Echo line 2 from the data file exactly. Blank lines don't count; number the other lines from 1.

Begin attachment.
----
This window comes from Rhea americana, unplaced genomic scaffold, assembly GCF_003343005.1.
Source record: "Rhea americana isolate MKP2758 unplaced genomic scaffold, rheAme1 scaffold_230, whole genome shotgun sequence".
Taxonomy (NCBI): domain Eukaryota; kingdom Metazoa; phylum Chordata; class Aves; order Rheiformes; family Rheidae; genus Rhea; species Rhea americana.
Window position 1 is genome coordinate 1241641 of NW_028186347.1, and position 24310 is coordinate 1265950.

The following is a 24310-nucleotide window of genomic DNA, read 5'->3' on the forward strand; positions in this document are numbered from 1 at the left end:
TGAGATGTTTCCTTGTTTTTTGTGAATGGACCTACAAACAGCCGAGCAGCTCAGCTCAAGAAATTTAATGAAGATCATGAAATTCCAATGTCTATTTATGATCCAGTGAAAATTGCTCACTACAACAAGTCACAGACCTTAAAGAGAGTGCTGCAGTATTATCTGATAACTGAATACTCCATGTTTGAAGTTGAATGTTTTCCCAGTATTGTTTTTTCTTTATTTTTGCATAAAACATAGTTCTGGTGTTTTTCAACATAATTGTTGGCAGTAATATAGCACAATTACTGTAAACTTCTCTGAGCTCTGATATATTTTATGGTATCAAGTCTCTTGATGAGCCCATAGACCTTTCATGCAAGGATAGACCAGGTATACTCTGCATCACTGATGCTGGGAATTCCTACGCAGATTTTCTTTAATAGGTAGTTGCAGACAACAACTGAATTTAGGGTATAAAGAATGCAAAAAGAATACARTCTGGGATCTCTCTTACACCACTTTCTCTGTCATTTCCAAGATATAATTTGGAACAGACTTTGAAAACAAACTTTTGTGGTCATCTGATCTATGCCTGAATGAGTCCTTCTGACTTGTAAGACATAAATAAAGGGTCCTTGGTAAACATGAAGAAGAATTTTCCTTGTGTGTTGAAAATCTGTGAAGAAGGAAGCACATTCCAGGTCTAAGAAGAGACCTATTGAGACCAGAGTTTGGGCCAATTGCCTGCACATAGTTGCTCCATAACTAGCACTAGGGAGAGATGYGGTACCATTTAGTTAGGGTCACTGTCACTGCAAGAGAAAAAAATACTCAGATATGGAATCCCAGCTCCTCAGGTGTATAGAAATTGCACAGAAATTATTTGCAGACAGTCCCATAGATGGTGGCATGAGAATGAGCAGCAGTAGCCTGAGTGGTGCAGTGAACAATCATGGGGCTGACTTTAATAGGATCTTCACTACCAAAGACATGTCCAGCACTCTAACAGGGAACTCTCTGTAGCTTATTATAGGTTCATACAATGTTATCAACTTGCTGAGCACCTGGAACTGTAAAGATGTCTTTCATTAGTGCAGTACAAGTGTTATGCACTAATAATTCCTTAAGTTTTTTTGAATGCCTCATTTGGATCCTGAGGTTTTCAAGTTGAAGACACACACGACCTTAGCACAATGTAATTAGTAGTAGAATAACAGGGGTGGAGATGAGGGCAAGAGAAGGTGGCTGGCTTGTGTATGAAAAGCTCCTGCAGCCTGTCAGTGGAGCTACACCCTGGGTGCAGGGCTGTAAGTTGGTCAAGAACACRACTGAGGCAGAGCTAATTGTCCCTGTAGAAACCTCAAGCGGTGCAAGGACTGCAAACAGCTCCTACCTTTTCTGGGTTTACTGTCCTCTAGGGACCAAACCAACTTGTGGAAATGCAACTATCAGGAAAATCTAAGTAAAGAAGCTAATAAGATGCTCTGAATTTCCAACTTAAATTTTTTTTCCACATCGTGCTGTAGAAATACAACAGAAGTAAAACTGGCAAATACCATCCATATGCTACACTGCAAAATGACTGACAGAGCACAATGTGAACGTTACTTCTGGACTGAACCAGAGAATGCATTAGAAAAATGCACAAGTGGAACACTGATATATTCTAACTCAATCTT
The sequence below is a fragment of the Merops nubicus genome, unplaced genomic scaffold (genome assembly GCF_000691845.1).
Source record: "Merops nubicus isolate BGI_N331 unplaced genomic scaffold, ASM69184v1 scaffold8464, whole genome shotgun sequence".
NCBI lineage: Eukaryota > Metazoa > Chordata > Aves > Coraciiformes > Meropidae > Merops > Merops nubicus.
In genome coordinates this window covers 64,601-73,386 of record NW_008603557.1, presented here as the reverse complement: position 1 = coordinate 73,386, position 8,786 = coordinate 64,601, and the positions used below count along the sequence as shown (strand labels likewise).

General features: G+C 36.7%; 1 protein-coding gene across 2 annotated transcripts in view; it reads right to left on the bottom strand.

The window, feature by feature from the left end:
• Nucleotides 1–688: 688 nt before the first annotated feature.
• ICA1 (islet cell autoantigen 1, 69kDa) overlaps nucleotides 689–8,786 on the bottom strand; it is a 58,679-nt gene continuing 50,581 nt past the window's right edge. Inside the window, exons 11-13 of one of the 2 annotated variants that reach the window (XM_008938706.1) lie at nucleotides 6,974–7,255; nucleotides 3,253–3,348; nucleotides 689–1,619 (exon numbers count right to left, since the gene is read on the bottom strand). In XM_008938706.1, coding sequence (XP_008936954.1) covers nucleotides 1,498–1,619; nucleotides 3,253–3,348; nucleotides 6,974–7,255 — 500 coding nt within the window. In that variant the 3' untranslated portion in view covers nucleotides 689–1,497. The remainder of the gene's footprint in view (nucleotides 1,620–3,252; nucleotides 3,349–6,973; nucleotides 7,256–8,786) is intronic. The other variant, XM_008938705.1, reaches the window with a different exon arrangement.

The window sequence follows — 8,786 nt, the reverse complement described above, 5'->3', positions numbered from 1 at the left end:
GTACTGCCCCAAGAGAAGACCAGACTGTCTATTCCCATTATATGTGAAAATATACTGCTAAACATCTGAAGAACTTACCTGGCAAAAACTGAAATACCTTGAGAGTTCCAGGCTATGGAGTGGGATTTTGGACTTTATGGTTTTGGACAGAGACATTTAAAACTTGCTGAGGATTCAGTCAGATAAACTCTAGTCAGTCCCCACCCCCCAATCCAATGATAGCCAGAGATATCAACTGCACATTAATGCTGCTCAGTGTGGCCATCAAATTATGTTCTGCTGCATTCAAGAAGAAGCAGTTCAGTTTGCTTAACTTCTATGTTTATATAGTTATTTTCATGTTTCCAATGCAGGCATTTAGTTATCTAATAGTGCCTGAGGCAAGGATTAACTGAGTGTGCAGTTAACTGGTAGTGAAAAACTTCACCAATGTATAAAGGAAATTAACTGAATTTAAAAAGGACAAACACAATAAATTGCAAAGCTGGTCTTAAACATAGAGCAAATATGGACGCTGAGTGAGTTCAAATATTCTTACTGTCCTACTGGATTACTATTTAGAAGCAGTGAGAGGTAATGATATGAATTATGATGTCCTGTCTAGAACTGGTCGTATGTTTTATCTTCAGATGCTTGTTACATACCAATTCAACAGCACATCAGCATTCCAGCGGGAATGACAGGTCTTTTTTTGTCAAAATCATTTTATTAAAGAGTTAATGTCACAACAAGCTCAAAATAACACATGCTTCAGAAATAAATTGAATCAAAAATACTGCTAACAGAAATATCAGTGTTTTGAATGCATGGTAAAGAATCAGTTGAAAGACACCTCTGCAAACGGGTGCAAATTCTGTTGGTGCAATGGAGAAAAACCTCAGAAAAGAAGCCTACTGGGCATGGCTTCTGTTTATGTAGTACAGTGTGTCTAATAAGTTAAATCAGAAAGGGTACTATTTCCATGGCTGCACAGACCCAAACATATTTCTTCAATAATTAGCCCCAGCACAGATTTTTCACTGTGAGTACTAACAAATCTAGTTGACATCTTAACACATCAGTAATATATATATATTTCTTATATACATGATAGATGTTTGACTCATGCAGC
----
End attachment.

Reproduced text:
Source record: "Rhea americana isolate MKP2758 unplaced genomic scaffold, rheAme1 scaffold_230, whole genome shotgun sequence".